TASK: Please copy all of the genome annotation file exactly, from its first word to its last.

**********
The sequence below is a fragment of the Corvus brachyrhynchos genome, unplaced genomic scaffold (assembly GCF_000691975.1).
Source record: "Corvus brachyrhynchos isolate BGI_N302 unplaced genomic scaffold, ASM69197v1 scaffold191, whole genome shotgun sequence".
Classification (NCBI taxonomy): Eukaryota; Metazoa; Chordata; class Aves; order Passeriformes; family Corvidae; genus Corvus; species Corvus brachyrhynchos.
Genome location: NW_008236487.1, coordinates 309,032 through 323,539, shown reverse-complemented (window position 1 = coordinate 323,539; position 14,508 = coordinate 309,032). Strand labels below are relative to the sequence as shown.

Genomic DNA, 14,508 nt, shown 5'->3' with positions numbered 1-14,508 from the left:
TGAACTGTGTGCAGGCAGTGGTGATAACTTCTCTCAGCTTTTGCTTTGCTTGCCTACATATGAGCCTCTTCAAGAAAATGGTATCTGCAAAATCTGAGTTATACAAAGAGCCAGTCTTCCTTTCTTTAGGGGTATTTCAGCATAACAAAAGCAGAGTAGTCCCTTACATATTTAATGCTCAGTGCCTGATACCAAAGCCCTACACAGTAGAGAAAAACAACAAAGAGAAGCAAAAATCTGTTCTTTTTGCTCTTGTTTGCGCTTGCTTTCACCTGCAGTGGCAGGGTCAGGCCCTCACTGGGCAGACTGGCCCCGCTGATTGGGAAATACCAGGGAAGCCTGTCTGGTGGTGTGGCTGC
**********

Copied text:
The sequence below is a fragment of the Corvus brachyrhynchos genome, unplaced genomic scaffold (assembly GCF_000691975.1).
Source record: "Corvus brachyrhynchos isolate BGI_N302 unplaced genomic scaffold, ASM69197v1 scaffold191, whole genome shotgun sequence".
Classification (NCBI taxonomy): Eukaryota; Metazoa; Chordata; class Aves; order Passeriformes; family Corvidae; genus Corvus; species Corvus brachyrhynchos.
Genome location: NW_008236487.1, coordinates 309,032 through 323,539, shown reverse-complemented (window position 1 = coordinate 323,539; position 14,508 = coordinate 309,032). Strand labels below are relative to the sequence as shown.

Genomic DNA, 14,508 nt, shown 5'->3' with positions numbered 1-14,508 from the left:
TGAACTGTGTGCAGGCAGTGGTGATAACTTCTCTCAGCTTTTGCTTTGCTTGCCTACATATGAGCCTCTTCAAGAAAATGGTATCTGCAAAATCTGAGTTATACAAAGAGCCAGTCTTCCTTTCTTTAGGGGTATTTCAGCATAACAAAAGCAGAGTAGTCCCTTACATATTTAATGCTCAGTGCCTGATACCAAAGCCCTACACAGTAGAGAAAAACAACAAAGAGAAGCAAAAATCTGTTCTTTTTGCTCTTGTTTGCGCTTGCTTTCACCTGCAGTGGCAGGGTCAGGCCCTCACTGGGCAGACTGGCCCCGCTGATTGGGAAATACCAGGGAAGCCTGTCTGGTGGTGTGGCTGC